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Latin America, COVID-19’s New Epicenter

Updated: Jul 25

BY: Giordano Proulx

Starting in early January, the epicenter for the coronavirus was very well documented. Moving from Wuhan, in China, to Milan, in Italy, to New York, in the United States. However, the new epicenter of the virus is significantly less publicized than these three places, though many will state it is of equal importance, Latin America. As a matter of fact, COVID-19 is now ravaging Central and South America, with Mexico and Brazil being the two hardest hit nations up to this point. 


Surprisingly, ever since the virus’ staggering rise in the region, mainstream media coverage of the issue has decreased, rather spreading the good news of reopening industries and people returning to their daily lives. 

Though these reports paint a particularly positive picture of the days to come, Latin America has over 2 million positive cases, with Brazil alone accounting for 900 000 cases and 45 000 deaths, trailing only the United States in both categories. In addition, according to research conducted by the University of Washington, Brazil alone could account for 125 000 deaths by August, with that number being predicted as high as 250 000 dead, rendering it one of the most at-risk countries at the moment. With over 35 000 new cases being reported daily, the situation is dire, not showing the slightest sign of improvement, at the least for the time being. Additionally, according to multiple sources, like Gimena Sánchez-Garzoli, the Washington Office on Latin America (WOLA)'s director of the Andes, she doubts the legitimacy of these numbers, suspecting that they may in fact be much higher. In addition, she also is skeptic about the data due to President Jair Bolsonaro’s lack of transparency with the data, as well as the lack of widespread testing within the nation. A recent study by the University of Sao Paolo also indicates that the real number of infections may be as much as 15 times the official number of cases. Hence, though the data indicates otherwise, Brazil’s citizens are still encouraged by Bolsonaro to go out and work, as he continuously downplays the dangers of the coronavirus, equating it to the flu. Brazil’s President has also demanded that the economy keeps running, as the costs of COVID-19 are outweighed by the economic benefit according to him. Subsequently, much of Brazil’s lower income citizens have gone to work, not out of will, but out of sheer necessity, to support their livelihoods and their families in these times of need. Though his nation is currently a part of the new epicenter of the pandemic, Bolsonaro continues to attend rallies with his supporters.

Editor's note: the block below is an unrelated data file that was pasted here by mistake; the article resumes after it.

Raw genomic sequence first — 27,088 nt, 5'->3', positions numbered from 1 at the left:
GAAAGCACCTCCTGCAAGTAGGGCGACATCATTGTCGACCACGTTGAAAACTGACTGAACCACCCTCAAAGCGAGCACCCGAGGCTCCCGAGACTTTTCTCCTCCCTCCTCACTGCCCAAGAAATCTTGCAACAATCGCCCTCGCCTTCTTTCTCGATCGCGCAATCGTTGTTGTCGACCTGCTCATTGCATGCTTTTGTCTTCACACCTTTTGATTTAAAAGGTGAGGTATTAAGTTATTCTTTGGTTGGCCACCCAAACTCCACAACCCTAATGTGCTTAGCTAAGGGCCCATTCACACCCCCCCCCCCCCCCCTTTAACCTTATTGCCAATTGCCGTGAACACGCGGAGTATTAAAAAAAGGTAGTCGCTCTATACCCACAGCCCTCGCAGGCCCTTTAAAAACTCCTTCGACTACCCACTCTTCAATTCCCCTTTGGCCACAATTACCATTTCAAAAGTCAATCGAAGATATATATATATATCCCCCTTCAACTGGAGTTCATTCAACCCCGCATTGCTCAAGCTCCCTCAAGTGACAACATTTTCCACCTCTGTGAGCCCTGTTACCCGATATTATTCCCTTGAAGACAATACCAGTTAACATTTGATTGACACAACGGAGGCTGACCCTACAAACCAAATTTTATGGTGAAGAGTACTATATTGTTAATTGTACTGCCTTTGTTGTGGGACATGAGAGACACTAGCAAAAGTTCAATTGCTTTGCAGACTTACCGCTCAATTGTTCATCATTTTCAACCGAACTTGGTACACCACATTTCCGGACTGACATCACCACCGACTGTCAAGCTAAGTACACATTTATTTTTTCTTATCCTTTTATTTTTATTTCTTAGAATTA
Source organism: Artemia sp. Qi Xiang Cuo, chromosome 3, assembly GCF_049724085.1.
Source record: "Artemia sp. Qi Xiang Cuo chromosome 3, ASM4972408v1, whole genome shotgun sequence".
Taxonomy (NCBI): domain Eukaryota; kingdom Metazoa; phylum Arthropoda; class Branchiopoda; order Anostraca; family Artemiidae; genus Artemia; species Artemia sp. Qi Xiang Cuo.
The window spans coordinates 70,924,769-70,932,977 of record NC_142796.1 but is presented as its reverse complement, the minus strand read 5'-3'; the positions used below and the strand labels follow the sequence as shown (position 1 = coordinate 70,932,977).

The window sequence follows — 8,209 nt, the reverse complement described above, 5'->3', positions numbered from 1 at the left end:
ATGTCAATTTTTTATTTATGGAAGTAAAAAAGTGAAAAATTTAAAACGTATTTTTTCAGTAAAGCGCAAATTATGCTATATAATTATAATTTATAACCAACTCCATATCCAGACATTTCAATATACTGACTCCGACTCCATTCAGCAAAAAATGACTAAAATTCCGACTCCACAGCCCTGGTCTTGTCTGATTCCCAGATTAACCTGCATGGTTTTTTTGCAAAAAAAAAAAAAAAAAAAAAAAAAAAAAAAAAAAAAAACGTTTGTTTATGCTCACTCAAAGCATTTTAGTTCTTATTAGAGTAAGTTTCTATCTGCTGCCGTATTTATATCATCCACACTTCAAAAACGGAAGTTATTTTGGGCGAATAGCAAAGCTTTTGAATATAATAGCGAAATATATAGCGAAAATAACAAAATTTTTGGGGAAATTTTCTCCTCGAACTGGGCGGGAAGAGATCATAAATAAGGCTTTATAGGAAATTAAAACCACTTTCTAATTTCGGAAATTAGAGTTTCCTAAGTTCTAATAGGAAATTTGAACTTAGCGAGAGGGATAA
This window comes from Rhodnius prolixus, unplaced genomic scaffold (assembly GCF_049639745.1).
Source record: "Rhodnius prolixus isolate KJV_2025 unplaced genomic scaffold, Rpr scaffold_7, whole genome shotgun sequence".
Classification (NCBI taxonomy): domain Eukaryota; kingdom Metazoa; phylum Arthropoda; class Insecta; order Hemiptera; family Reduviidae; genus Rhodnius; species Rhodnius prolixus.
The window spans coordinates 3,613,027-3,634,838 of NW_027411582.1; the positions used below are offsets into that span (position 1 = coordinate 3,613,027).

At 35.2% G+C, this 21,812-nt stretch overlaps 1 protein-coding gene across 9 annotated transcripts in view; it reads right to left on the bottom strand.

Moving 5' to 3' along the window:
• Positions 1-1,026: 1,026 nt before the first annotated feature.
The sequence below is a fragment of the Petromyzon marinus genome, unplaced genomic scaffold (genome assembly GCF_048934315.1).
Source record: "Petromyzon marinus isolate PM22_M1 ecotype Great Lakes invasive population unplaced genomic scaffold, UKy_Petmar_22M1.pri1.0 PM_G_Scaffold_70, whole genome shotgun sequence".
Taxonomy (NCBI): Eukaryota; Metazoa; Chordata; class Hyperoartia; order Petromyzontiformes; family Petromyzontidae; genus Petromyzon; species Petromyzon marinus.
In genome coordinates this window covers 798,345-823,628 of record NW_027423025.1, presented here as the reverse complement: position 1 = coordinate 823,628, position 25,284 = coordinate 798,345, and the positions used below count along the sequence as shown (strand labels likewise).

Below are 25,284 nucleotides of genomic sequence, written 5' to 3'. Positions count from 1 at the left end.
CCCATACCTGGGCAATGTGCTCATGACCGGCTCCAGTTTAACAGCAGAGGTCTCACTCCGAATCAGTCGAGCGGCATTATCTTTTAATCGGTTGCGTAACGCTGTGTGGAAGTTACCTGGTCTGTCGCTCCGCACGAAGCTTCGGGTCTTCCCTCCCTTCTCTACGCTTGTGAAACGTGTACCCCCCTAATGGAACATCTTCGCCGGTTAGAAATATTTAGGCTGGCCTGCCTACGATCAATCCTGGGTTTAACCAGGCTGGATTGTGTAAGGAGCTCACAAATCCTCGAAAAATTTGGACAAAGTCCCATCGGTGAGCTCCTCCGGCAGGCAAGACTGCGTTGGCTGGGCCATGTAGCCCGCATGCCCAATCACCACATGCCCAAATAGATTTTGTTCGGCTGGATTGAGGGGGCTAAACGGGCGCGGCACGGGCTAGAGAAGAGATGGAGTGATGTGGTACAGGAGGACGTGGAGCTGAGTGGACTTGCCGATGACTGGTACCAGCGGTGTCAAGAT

However, Brazil is far from being the only country ravaged by COVID-19. In fact, Mexico is also having trouble facing the pandemic, carrying out a mere 3 tests per 1 000 people, in comparison to the United States’ 70 tests per 1 000 people now having accumulated over 160 000 confirmed cases and 19 000 deaths. In contrast to many other regions, the virus is having devastating consequences on healthcare workers, as nearly 24% of all cases affect doctors, nurses and health technicians in the country. Such high numbers come at a bad time as Mexico’s President, Andrés Manuel López Obrador, announced the reopening of certain organizations like churches and religious events, with many fearing that the worst is to come. Meanwhile, Mexico’s economic output has also been stopped short as two foreign workers died from COVID-19 in Canada, halting the departure of as many as 5 000 foreign workers, seeking to make their way to Canada. 


Though Mexico and Brazil are the two main nations affected by the pandemic, the region as a whole is having difficulty coping with the virus. As a matter of fact, of the 10 countries with the most cases, 3 are located in Latin America, with the situation in Peru being described as a “war” by Pilar Mazzetti, the leader of Peru’s government response to the pandemic. Other notable countries struggling to contain COVID-19 are Chile, with over 225 000 cases, Colombia with 52 000 cases, and Ecuador with 49 000. 

With the coronavirus now hitting regions with higher rates of poverty, smaller health care systems and weaker governments, there is no doubt that the pandemic will have profound effects on the people of Latin America. Consequently, it is difficult to envision how will the countries of Africa fare against COVID-19, as infectious diseases like Ebola, malaria and even HIV/AIDS have ravaged the continent for years, let alone decades. Though the countries with the highest economic outputs have such a disease mostly in their rear-view mirror, what guarantee do they have that there will not be a second or third wave if they do not intervene and provide aid to those most vulnerable?

*All arguments made and viewpoints expressed within Youth In Politics and its nominal entities do not necessarily reflect the views of the writers or the organization as a whole.


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